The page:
Around midnight on March 6, Bhutan confirmed its first case of COVID-19: a 76-year-old American tourist. Six hours and 18 minutes later, some 300 possible contacts, and contacts of contacts, had been traced and quarantined. “It must have been a record,” Minister of Health Dechen Wangmo—a plain-spoken Yale-educated epidemiologist—told the national newspaper Kuensel, with evident pride. Airlifted to the U.S., the patient was expected to die, but survived. According to an account in The Washington Post, his doctors in Maryland told him, “Whatever they tried in Bhutan probably saved your life.”

In March, the Bhutanese government also started issuing clear, concise daily updates and sharing helpline numbers. It barred tourists, closed schools and public institutions, shut gyms and movie theaters, began flexible working hours, and relentlessly called for face masks, hand hygiene, and physical distancing. On March 11, the WHO tardily deemed COVID-19 a pandemic. Five days later, Bhutan instituted mandatory quarantine for all Bhutanese with possible exposure to the virus—including the thousands of expatriates who boarded chartered planes back to their homeland—and underwrote every aspect, such as free accommodation and meals in tourist-level hotels. It isolated all positive cases, even those who were asymptomatic, in medical facilities, so early symptoms could be treated immediately, and provided psychological counseling for those in quarantine and isolation.

Bhutan then went further. At the end of March, health officials extended the mandatory quarantine from 14 to 21 days—a full week longer than what the WHO was (and still is) recommending. The rationale: A 14-day quarantine leaves about an 11 percent chance that, after being released, a person could still be incubating the infection and eventually become contagious. Bhutan’s extensive testing regimen for people in quarantine, Wangmo added at a press conference, was “a gold standard.”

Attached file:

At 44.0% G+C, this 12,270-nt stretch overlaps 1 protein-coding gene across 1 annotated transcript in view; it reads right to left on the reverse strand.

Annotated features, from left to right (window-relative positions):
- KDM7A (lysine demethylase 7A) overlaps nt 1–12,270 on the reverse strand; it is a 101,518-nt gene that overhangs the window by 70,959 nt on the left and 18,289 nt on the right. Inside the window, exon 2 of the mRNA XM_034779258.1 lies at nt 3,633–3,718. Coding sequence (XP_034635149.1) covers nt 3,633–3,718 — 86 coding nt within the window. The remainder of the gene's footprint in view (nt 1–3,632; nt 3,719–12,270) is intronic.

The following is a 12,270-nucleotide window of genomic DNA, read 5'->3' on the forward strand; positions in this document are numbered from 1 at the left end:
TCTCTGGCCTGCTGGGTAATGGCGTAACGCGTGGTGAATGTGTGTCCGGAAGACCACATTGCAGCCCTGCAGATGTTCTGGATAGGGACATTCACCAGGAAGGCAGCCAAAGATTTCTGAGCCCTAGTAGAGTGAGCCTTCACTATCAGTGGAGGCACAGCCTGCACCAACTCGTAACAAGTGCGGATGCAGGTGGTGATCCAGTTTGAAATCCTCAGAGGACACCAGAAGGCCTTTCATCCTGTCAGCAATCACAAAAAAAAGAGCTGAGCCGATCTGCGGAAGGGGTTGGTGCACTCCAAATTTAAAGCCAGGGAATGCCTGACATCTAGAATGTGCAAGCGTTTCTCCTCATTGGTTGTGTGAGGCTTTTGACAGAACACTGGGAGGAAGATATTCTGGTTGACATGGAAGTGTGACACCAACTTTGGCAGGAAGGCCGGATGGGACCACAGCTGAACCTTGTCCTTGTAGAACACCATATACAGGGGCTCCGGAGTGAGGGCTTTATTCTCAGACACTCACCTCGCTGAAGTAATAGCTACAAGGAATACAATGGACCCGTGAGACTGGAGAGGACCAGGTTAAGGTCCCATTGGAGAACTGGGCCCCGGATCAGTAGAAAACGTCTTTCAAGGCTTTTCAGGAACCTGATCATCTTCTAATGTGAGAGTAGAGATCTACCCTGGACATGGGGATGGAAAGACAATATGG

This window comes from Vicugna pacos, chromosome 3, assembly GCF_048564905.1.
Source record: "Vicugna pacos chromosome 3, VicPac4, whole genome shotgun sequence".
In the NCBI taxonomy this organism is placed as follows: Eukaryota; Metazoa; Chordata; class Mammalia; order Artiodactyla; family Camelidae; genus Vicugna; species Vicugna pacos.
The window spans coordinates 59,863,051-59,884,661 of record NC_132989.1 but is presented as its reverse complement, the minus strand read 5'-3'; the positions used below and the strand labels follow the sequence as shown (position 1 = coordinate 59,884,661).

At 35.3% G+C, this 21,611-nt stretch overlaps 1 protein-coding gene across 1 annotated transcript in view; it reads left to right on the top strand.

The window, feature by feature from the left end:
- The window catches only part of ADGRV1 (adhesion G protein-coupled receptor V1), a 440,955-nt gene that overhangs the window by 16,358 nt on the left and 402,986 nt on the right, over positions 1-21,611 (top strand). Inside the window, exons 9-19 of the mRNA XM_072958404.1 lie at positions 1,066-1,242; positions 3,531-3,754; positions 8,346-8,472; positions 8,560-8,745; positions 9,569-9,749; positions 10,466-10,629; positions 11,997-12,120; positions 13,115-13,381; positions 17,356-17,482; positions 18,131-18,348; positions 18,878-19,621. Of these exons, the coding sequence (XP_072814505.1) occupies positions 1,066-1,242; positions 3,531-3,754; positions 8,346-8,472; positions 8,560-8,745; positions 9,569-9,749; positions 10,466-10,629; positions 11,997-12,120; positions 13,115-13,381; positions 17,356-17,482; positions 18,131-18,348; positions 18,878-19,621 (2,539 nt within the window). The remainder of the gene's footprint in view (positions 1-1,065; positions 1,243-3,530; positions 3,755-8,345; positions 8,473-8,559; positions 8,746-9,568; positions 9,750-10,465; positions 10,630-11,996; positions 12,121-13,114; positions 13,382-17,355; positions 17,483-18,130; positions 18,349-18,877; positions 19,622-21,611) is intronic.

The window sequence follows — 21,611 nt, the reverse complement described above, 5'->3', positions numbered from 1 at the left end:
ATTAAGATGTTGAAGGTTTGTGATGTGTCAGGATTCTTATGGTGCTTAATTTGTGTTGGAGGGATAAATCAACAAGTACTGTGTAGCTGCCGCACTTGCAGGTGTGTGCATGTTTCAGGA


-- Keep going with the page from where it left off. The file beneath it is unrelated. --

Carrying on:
While President Donald Trump was railing against coronavirus surveillance, Bhutan launched a huge testing and tracing program, and created a contact-tracing app. Last fall, the health ministry rolled out a prevention initiative called “Our Gyenkhu”—“Our Responsibility”—featuring influencers such as actors, visual artists, bloggers, and sports personalities. When, in August, a 27-year-old woman became the first Bhutanese in the country to test positive for COVID-19 outside of quarantine, a three-week national lockdown followed, with the government ramping up testing and tracing even more, and delivering food, medicine, and other essentials to every household in the land. In December, when a flu clinic in Thimphu turned up the first case of community transmission since the summer, the nation again entered strict lockdown—and again, a full-throttle campaign prevailed against the virus, which has been all but snuffed out for the time being.

In tandem with this rigorous public-health response came swells of civic compassion from every level of society. In April, King Jigme Khesar Namgyel Wangchuck launched a relief fund that has so far handed out $19 million in financial assistance to more than 34,000 Bhutanese whose livelihoods have been hurt by the pandemic, a program extended until at least the end of March. The government created a country-wide registry for vulnerable citizens, and has sent care packages containing hand sanitizer, vitamins, and other items to more than 51,000 Bhutanese over the age of 60. The Queen Mother gave a frank address to the nation, calling on the authorities to ensure services for sexual and reproductive health, maternal, newborn, and child health care, and services for gender-based violence, which she deemed “essential.” Thousands of people signed up to leave their homes and families for extended periods of time to join the national corps of orange-uniformed volunteers known as DeSuung. Bhutan’s monastic community—highly influential in a Buddhist and still largely traditional culture—not only pointedly reinforced public-health messaging but also prayed daily for the well-being of all people during the crisis, not just the Bhutanese.